Friday, January 1, 2021

Picture books for ages 4-9 from Candlewick Press teach, entertain, delight [Review & Giveaway - USA/CANADA]

Grow: Secrets of Our DNA by Nicola Davies & illustrated by Emily Sutton (Hardcover ISBN: 9781536212723, Ages 5-9)


My thoughts: 
  I simply love how picture books have entered the realm of the complex to introduce children to thoughts and ideas, scientific facts, and historic events that are normally reserved for older students or adults. The complexity of facts are now broken down into bits that the younger mind can grasp planting the seed that will germinate when presented the opportunity to grown into the more informed idea.

Who would have thought to introduce children to a study of DNA? While simplified, there is a grand nugget of information in this gently told study of life on Earth and its connection through the eons of time, the similarity, and diversity of all life. 

About the book: Earth is full of life! All living things grow—plants, animals, and human beings. The way they grow, whether it be fast or slow, enormous or not so big, helps them survive. But growing is also about change: when people grow, they become more complicated and able to do more things. And they don’t have to think about it, because bodies come with instructions, or DNA. With simple, engaging language and expressive, child-friendly illustrations, Nicola Davies and Emily Sutton provide an introduction to genetic code and how it relates to families to make us all both wonderfully unique and wholly connected to every living thing on earth.


Love is Powerful by Heather Dean Brewer & illustrated by LeUyen Pham (Hardcover ISBN: 9781536201994, Ages 5-8)


My thoughts: Not a favorite of mine, but the message is powerful. I don't feel comfortable with the inclusion of children in protest marches or gatherings of any type that involve political or social-economic thought. The Women's March of 2017 was not a place for a child.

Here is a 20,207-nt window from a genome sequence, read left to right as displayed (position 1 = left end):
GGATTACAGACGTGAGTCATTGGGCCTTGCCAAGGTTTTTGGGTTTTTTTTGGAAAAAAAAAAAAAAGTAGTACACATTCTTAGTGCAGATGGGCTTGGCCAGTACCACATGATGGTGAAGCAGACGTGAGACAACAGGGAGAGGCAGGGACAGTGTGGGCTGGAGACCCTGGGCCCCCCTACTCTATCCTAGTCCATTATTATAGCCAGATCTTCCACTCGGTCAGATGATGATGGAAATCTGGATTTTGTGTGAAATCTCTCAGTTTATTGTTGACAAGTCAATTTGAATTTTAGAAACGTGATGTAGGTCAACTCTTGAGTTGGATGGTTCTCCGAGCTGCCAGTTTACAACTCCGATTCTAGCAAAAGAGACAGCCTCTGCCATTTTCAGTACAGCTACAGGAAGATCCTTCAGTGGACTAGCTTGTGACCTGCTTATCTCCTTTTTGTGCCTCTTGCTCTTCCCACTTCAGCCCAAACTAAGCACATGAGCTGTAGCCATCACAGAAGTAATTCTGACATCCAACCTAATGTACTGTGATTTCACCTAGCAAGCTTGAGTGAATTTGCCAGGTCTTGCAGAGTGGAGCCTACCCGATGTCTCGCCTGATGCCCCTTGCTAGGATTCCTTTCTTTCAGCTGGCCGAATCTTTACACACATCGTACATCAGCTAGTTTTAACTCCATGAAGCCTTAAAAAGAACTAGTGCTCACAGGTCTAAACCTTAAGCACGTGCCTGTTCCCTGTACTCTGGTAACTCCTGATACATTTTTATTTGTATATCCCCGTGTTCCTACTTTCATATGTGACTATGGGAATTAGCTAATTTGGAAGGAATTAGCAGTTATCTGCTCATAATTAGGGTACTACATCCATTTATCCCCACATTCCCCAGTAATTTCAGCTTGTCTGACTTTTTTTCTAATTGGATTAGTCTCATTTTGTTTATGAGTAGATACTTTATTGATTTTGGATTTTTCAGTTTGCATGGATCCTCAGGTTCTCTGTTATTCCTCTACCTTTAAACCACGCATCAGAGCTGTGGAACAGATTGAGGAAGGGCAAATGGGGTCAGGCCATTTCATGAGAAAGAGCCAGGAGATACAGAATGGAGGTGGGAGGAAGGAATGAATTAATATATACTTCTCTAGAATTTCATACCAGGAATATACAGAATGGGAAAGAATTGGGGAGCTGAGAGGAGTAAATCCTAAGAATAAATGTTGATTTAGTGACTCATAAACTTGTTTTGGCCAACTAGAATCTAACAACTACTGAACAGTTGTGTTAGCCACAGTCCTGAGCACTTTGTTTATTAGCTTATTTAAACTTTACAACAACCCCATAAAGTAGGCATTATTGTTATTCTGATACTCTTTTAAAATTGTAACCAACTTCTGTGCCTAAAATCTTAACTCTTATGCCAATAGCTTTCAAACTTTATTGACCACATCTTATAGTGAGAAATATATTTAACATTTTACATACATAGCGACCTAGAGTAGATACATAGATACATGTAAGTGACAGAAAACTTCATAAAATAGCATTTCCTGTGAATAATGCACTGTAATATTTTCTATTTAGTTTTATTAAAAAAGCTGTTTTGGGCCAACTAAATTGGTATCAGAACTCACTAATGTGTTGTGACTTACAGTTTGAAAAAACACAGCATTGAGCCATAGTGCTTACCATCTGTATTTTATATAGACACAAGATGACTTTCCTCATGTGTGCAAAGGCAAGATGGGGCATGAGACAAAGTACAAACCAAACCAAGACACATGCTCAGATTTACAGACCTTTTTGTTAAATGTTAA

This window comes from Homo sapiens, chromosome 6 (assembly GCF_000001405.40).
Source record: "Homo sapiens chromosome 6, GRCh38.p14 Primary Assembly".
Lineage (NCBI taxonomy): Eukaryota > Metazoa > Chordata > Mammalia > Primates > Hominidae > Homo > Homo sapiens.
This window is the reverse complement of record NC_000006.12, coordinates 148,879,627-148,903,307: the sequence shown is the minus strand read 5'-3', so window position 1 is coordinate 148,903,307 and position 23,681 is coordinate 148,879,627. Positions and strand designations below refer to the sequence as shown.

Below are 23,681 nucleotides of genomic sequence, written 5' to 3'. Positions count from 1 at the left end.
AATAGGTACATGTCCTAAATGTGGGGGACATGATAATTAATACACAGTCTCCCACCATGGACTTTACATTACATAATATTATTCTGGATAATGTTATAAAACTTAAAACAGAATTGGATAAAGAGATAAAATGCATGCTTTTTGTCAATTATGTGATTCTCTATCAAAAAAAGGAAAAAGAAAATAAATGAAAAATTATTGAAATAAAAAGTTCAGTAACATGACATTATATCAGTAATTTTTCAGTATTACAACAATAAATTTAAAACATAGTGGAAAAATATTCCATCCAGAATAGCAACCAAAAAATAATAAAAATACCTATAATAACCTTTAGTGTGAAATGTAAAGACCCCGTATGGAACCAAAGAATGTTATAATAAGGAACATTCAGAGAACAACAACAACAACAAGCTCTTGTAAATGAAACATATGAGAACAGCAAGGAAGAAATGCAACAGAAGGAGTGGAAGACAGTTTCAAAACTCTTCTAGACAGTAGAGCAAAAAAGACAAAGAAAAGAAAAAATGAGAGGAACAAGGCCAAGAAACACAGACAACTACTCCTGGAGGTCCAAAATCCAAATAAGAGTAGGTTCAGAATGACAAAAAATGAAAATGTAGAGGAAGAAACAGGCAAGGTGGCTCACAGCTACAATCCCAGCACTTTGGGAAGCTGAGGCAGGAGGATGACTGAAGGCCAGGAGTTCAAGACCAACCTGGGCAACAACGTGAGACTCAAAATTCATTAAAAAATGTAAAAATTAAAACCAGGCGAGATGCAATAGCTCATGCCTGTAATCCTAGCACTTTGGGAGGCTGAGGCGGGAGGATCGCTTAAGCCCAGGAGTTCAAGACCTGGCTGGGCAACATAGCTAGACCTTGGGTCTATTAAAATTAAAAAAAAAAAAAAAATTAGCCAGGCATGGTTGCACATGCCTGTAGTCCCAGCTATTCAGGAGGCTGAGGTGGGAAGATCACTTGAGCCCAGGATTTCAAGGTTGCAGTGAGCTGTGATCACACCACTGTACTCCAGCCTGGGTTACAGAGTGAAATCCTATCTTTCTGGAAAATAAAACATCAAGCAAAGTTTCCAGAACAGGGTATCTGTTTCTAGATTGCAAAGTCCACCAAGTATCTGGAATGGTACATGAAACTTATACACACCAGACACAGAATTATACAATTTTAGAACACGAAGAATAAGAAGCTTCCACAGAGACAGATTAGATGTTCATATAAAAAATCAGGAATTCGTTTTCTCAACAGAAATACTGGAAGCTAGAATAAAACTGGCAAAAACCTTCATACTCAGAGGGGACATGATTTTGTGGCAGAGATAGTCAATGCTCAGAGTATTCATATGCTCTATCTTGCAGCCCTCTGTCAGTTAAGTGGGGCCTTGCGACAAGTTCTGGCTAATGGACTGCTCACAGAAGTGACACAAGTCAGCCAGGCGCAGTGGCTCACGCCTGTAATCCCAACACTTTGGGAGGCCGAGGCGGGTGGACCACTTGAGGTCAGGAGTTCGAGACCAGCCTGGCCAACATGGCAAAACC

However, the connection of child and mother in creating signs stating the power of love is beautifully illustrated in the home. I thought at first the story line was going to be one where the child and mother post signs in the window, on street posts, bulletin boards, etc. Which is fine and shares a message of loving one another. A quiet, peaceful method of "protest."

About the book: Mari is getting ready to make a sign with crayon as the streets below her fill up with people. “What are we making, Mama?” she asks. “A message for the world,” Mama says. “How will the whole world hear?” Mari wonders. “They’ll hear,” says Mama, “because love is powerful.” Inspired by a girl who participated in the January 2017 Women’s March in New York City, Heather Dean Brewer’s simple and uplifting story, delightfully illustrated by LeUyen Pham, is a reminder of what young people can do to promote change and equality at a time when our country is divided by politics, race, gender, and religion.


Jabari Tries by Gaia Cornwall (Hardcover ISBN: 9781536207163, Ages 4-8)


My thoughts:
 This is a very nice story of a family, at home, actively playing in creative, ingenious ways. The father is allowing the boy, Jabari, to pursue his quest of design without know-it-all interference. The little sister is on site being a present, wanting-to-help little sister. Jabari wants to accomplish this by himself.

So he tries, fails, redesigns, tries again. The tried and true method of design, success, creative, education. 

I thoroughly enjoyed the gentle, non-invasive interaction of family in Jabari's pursuit. I love the at-home play and discovery. I love the ending.

About the book: Jabari is making a flying machine in his backyard! “It’ll be easy. I don’t need any help,” he declares. But it doesn’t work! Jabari is frustrated. Good thing Dad is there for a pep talk and his little sister, Nika, is there to assist, fairy wings and all. With the endearing father-child dynamic of Jabari Jumps and engaging mixed-media illustrations, Gaia Cornwall’s tale shows that through perseverance and flexibility, an inventive thought can become a brilliant reality.


Flying Paintings: The Zhou Brothers: A Story of Revolution and Art by Amy Alznauer & illustrated by ShanZuo Zhou & DaHuang Zhou (Hardcover ISBN:9781536204285, Ages 5-9)